Analysis of Hokies at the NFL combine
Virginia Tech had six players earn invitations to the this week's NFL combine in Indianapolis. And now, with the combine completed, here's an analysis of how the Hokies performed before a cast of NFL scouts.
punter, 6 feet 1, 202 pounds
One of five punters invited to the combine, Bowden was able to display his impressive size and strength. He has the body that most scouts would drool over when looking at punters, with the type of long legs that help him get leverage on each kick. At the NFL level, Bowden might need to add some hang time on his punts, but he is known for having good mechanics as a result of years of work with Fred Pinciaro, his punting coach, who has worked with professionals like Shayne Graham, Neil Rackers, Josh Brown, and Connor Barth. Bowden has rare build for a punter that could make him a draft-worthy special teams player in the later rounds.
safety, 6 feet 3, 231 pounds
Virtually since he walked on Virginia Tech's campus, Chancellor has had an NFL-type body. At practices throughout the season, while speaking with scouts who attend regularly on Tuesdays, I learned that many NFL teams had taken a look at him based largely on his physique. While he showed flashes of his ability, Chancellor has not always played as good as he looks. He didn't have a strong showing in the combine.
With 22 reps of 225 pounds in the bench press, Chancellor displayed the strength that made him such a fierce hitter and an intimidating presence in the secondary. Torrian Gray, the Hokies' defensive backs coach, has said that Chancellor was basically forced to play free safety -- instead of strong safety, a more physical, contact-at-the-hole-type spot that might be his more natural position -- because Virginia Tech didn't have the athletes who could fill that role the way he could.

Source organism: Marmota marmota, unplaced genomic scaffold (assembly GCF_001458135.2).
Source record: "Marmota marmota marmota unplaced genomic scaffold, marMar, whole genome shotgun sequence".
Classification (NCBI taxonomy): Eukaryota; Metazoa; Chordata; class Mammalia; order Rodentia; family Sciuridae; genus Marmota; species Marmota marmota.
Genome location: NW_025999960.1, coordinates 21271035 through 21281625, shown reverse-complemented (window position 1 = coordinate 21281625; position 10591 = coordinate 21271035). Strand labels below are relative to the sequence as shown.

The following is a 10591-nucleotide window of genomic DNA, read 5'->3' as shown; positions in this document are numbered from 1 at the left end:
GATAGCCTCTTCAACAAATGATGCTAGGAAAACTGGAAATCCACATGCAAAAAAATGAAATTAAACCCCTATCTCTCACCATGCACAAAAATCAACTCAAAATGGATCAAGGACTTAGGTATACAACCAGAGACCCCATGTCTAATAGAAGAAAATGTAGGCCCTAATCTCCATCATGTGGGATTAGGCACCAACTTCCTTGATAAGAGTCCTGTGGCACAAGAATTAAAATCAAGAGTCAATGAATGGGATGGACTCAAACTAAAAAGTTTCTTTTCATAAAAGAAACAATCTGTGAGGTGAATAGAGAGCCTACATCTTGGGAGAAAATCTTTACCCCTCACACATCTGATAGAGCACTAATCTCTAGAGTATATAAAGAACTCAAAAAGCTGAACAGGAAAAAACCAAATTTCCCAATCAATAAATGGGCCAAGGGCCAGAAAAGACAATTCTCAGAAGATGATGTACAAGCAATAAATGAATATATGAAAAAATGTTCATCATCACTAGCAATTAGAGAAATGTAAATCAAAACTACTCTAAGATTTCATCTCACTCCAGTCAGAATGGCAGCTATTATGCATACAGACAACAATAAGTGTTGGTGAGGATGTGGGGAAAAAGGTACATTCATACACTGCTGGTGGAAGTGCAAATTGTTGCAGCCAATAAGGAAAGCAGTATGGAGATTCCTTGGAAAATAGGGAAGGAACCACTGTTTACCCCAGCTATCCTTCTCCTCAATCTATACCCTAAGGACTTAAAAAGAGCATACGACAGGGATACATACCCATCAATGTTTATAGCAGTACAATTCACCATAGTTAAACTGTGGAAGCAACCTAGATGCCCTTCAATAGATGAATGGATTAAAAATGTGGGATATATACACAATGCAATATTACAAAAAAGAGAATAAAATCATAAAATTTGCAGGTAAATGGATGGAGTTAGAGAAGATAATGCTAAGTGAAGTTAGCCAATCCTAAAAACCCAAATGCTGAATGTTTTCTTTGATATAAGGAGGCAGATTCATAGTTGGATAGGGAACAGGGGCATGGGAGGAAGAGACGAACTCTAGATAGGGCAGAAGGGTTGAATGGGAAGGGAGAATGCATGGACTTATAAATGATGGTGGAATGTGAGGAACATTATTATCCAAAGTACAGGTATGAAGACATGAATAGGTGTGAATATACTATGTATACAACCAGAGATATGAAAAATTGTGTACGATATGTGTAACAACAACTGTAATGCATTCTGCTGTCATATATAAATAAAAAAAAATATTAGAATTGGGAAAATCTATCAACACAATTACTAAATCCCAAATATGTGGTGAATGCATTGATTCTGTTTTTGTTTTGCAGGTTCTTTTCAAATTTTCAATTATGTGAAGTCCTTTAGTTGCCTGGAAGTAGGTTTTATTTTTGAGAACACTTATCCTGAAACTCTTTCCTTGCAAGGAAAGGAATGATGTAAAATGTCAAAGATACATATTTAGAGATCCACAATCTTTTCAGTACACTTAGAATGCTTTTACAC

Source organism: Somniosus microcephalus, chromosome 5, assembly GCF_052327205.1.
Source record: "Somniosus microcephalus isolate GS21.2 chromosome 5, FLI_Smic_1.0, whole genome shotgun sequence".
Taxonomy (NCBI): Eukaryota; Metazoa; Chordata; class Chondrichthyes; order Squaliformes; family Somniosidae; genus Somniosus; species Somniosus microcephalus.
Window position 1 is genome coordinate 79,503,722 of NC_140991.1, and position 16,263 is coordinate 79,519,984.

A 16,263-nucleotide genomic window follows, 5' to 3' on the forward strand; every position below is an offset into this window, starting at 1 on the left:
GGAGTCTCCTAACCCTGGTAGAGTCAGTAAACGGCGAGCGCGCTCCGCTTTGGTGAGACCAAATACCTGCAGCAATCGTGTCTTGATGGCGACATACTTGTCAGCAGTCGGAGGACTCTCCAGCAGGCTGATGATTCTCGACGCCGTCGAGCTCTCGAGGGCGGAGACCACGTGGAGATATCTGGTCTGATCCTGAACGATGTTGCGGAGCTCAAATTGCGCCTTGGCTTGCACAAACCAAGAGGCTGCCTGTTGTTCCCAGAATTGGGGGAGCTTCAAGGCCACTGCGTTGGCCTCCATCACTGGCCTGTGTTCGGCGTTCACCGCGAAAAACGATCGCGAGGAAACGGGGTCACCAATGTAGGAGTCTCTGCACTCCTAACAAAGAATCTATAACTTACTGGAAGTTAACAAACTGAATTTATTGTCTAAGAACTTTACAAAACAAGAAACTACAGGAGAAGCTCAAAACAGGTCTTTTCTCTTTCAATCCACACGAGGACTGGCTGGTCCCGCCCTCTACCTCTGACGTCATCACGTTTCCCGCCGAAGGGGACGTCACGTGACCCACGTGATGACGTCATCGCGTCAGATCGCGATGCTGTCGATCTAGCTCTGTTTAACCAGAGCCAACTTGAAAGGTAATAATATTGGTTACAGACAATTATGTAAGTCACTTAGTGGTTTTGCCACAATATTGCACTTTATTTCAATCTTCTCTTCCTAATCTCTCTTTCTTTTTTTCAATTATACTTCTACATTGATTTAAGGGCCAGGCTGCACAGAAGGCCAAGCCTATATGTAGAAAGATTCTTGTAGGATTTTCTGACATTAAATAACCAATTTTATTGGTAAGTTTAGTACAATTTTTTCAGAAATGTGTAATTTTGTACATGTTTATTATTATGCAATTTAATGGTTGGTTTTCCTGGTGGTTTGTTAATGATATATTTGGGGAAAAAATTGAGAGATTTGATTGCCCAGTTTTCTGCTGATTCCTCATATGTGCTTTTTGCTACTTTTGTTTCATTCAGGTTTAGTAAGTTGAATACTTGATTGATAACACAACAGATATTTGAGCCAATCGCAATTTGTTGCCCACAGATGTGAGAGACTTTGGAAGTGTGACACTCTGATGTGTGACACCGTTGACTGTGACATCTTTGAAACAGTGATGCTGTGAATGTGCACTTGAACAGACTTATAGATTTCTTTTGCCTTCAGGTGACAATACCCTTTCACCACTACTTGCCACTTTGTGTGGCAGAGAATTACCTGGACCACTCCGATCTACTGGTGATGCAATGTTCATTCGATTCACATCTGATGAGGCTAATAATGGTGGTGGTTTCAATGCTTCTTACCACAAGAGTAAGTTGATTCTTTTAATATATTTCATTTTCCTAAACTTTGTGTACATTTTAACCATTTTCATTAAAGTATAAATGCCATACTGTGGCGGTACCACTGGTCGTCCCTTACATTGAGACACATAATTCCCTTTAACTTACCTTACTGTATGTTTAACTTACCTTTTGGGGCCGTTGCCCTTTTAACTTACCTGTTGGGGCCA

But Chancellor's reported time of 4.62 in the 40-yard dash will do him no favors with scouts looking for a more explosive presence in the secondary; he ranked 14th among 20 safeties that participated in the event. After an up-and-down year and a so-so combine performance, Chancellor might have seen his draft stock fall.
linebacker, 6 feet 1, 203 pounds
Grimm has been defying expectations since he arrived at Virginia Tech as a walk-on. And he didn't disappoint in Indianapolis. Grimm might have made himself a lot of money with his showing at the combine.
The biggest knock on Grimm has always been his size. At Virginia Tech, he was listed at 5 feet 11. But he might have been the only player ever under-estimated on team-issued rosters. Grimm stood a startling 6-1. (I say startling because he really doesn't look that tall when you stand beside him.) For a linebacker, that would be undersize for the NFL, but many personnel analysts suggested that Grimm was more fit to play safety at the next level. Grimm has shown his ability to drop into coverage against tight ends and to come of the edge with blitzes; he reinforced the idea that he might be a good fit in the secondary. Grimm also ran an eye-popping 6.58 in the three-cone drill, a mark which represented by far the fastest time of any true defensive player at the combine. To put that mark in perspective, the speedy former Louisiana State specialist Trindon Holliday ran a 6.54. So he showed he's got the type of agility to play in the defensive backfield.
Grimm ran the 40-yard dash in 4.64 seconds and had 21 reps on the bench press. The 40 time was fourth among linebackers, but isn't exactly the type of speed fit for an NFL secondary. Grimm would likely be exposed by speedy NFL wide receivers, and has not been asked to cover top targets, as opposed to bit players. His bench press numbers paled to the leading linebacker, former Washington star Donald Butler, who finished with 35 reps. But compared to safeties, his performance on the bench press would have been one of the best among safeties.
Grimm has game film working in his favor; he's not a combine hero. Despite the favorable reading from the tape measures in Indanapolis, Grimm still might be small for the NFL, but he is the rare type of instinctual football player. He has an uncanny knack for making plays, anticipating snap counts when blitzing and always seems to have his facemask at the bottom of the pile. Jim Cavanaugh, a Hokies linebackers coach, called Grimm's uncanny ability "a gift from God" and said his instincts are a "sixth sense."